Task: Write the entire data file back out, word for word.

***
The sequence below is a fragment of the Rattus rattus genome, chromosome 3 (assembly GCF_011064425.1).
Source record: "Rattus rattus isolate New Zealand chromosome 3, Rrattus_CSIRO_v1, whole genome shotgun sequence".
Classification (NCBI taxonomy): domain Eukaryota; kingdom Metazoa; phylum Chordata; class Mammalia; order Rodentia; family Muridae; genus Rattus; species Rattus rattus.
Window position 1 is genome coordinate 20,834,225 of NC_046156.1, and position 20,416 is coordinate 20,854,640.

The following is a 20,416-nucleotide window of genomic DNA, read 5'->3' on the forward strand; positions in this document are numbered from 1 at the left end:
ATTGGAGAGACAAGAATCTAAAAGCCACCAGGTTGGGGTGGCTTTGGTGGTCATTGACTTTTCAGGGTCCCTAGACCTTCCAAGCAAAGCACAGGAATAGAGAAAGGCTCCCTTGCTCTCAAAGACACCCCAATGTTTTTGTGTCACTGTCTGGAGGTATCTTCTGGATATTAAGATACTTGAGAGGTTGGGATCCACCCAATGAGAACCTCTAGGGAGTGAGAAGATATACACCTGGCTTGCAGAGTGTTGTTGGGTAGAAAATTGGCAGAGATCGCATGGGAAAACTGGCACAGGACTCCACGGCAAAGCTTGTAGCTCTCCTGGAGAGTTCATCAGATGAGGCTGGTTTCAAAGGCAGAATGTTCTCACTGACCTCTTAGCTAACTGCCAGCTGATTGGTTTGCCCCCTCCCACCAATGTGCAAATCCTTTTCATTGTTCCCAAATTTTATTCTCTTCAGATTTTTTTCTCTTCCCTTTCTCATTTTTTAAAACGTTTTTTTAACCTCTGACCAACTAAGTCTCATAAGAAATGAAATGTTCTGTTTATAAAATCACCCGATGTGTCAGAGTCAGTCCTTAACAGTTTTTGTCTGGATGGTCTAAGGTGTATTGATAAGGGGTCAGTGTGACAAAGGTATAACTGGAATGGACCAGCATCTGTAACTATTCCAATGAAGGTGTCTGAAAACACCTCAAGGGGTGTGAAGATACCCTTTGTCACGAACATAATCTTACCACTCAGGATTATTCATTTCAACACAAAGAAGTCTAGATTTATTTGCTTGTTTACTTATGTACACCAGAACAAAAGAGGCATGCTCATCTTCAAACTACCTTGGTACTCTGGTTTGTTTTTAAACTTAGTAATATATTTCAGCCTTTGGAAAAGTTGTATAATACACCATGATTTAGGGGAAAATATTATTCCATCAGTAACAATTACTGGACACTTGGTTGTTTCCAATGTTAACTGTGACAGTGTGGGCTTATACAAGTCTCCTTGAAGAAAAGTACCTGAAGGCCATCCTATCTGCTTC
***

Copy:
The sequence below is a fragment of the Rattus rattus genome, chromosome 3 (assembly GCF_011064425.1).
Source record: "Rattus rattus isolate New Zealand chromosome 3, Rrattus_CSIRO_v1, whole genome shotgun sequence".
Classification (NCBI taxonomy): domain Eukaryota; kingdom Metazoa; phylum Chordata; class Mammalia; order Rodentia; family Muridae; genus Rattus; species Rattus rattus.
Window position 1 is genome coordinate 20,834,225 of NC_046156.1, and position 20,416 is coordinate 20,854,640.

The following is a 20,416-nucleotide window of genomic DNA, read 5'->3' on the forward strand; positions in this document are numbered from 1 at the left end:
ATTGGAGAGACAAGAATCTAAAAGCCACCAGGTTGGGGTGGCTTTGGTGGTCATTGACTTTTCAGGGTCCCTAGACCTTCCAAGCAAAGCACAGGAATAGAGAAAGGCTCCCTTGCTCTCAAAGACACCCCAATGTTTTTGTGTCACTGTCTGGAGGTATCTTCTGGATATTAAGATACTTGAGAGGTTGGGATCCACCCAATGAGAACCTCTAGGGAGTGAGAAGATATACACCTGGCTTGCAGAGTGTTGTTGGGTAGAAAATTGGCAGAGATCGCATGGGAAAACTGGCACAGGACTCCACGGCAAAGCTTGTAGCTCTCCTGGAGAGTTCATCAGATGAGGCTGGTTTCAAAGGCAGAATGTTCTCACTGACCTCTTAGCTAACTGCCAGCTGATTGGTTTGCCCCCTCCCACCAATGTGCAAATCCTTTTCATTGTTCCCAAATTTTATTCTCTTCAGATTTTTTTCTCTTCCCTTTCTCATTTTTTAAAACGTTTTTTTAACCTCTGACCAACTAAGTCTCATAAGAAATGAAATGTTCTGTTTATAAAATCACCCGATGTGTCAGAGTCAGTCCTTAACAGTTTTTGTCTGGATGGTCTAAGGTGTATTGATAAGGGGTCAGTGTGACAAAGGTATAACTGGAATGGACCAGCATCTGTAACTATTCCAATGAAGGTGTCTGAAAACACCTCAAGGGGTGTGAAGATACCCTTTGTCACGAACATAATCTTACCACTCAGGATTATTCATTTCAACACAAAGAAGTCTAGATTTATTTGCTTGTTTACTTATGTACACCAGAACAAAAGAGGCATGCTCATCTTCAAACTACCTTGGTACTCTGGTTTGTTTTTAAACTTAGTAATATATTTCAGCCTTTGGAAAAGTTGTATAATACACCATGATTTAGGGGAAAATATTATTCCATCAGTAACAATTACTGGACACTTGGTTGTTTCCAATGTTAACTGTGACAGTGTGGGCTTATACAAGTCTCCTTGAAGAAAAGTACCTGAAGGCCATCCTATCTGCTTC